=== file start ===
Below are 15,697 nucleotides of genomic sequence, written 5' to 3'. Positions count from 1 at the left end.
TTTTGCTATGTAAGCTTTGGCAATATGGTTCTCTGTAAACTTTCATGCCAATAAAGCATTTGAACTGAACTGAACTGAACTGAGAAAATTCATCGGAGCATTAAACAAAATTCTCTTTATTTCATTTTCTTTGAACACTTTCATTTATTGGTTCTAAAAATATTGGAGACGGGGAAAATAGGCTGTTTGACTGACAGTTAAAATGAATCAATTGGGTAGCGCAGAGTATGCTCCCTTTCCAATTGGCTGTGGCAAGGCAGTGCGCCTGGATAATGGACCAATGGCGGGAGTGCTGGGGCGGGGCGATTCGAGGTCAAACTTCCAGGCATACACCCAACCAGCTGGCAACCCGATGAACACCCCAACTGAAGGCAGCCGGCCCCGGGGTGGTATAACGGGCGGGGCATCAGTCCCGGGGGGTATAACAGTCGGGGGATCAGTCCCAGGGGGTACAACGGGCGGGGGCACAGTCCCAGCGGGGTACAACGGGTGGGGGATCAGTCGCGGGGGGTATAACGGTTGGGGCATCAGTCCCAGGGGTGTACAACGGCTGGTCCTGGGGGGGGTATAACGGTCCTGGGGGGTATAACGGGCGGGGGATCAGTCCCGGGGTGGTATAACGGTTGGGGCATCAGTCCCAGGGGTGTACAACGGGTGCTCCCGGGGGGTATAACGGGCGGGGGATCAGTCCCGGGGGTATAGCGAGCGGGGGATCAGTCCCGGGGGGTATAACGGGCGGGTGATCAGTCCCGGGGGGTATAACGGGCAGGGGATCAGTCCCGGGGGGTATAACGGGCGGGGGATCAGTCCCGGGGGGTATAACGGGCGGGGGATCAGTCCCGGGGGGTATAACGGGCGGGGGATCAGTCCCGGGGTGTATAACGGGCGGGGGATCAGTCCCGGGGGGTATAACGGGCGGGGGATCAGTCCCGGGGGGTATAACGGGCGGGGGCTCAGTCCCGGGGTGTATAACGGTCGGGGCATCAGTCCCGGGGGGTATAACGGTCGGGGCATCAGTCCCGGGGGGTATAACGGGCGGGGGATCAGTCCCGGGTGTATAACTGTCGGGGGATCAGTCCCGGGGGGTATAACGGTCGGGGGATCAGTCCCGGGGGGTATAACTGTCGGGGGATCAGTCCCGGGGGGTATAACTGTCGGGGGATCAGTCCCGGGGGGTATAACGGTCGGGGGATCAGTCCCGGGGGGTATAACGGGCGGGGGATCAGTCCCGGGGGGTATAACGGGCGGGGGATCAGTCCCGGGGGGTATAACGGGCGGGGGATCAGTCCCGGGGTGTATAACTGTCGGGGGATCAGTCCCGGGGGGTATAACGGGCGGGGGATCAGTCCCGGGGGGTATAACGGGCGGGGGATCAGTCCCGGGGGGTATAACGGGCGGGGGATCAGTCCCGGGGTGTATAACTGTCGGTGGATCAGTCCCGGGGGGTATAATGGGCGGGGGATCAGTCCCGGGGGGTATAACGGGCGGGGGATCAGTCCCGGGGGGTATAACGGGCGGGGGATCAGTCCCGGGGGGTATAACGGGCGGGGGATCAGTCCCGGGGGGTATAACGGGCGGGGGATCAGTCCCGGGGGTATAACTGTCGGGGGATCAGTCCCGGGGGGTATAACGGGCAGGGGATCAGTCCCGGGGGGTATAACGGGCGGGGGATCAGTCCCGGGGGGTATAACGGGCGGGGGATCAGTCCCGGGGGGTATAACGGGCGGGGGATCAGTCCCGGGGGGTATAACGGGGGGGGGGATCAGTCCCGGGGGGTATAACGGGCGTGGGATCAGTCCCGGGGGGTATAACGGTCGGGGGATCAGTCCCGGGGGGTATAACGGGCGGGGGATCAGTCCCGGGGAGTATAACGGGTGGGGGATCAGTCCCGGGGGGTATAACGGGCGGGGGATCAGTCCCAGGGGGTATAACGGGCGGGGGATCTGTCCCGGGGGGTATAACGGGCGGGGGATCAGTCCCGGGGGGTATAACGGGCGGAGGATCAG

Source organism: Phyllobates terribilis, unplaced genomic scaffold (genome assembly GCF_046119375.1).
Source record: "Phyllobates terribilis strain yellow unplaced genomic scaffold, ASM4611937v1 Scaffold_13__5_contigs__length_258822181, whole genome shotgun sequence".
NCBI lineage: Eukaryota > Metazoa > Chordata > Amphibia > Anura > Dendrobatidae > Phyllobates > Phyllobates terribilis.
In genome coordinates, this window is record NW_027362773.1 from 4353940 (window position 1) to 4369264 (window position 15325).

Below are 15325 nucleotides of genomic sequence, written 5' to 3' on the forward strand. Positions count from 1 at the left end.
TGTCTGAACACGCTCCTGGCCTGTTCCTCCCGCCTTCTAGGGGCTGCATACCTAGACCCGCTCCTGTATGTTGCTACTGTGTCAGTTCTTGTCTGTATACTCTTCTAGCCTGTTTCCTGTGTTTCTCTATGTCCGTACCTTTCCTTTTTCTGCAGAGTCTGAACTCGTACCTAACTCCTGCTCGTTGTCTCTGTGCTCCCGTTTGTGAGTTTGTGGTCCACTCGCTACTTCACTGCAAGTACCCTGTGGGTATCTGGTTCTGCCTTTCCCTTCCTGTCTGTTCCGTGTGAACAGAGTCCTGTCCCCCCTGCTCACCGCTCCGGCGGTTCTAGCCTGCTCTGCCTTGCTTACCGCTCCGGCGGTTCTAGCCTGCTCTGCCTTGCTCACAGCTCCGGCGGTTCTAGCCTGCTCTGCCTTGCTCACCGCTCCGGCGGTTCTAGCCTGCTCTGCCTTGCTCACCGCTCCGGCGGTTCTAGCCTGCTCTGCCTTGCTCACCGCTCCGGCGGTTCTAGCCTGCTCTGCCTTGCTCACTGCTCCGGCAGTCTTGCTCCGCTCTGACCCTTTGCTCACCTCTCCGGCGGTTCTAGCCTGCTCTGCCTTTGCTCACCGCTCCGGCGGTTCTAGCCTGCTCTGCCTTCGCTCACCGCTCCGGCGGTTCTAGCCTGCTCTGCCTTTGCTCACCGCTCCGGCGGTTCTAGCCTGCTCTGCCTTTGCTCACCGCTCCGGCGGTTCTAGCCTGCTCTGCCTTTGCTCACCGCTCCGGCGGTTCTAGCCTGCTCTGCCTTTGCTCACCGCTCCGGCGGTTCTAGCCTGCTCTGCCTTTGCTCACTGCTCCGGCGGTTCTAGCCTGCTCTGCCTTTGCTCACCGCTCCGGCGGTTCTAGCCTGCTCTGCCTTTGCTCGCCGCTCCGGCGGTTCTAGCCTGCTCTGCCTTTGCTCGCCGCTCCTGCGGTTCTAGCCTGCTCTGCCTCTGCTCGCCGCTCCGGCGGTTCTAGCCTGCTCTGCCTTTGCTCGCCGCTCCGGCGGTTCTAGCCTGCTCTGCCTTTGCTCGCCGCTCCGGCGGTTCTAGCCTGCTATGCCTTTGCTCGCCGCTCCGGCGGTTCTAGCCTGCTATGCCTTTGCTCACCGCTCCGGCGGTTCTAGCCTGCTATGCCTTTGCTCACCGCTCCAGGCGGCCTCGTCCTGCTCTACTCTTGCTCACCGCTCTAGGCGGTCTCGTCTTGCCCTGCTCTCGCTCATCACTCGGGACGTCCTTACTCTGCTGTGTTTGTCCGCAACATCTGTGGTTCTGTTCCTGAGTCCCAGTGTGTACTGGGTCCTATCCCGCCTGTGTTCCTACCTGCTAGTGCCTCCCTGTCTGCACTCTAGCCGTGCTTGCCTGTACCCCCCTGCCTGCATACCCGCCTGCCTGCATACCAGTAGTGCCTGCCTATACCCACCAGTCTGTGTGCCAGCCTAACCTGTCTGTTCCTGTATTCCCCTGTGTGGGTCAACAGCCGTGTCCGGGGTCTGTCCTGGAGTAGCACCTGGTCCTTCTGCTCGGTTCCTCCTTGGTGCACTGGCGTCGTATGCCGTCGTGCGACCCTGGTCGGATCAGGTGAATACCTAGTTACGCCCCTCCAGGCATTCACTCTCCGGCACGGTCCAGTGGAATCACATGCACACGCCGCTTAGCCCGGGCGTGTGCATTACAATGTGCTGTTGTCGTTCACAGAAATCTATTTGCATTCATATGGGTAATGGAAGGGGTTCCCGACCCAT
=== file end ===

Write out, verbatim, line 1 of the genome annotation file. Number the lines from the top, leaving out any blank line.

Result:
Below are 15,697 nucleotides of genomic sequence, written 5' to 3'. Positions count from 1 at the left end.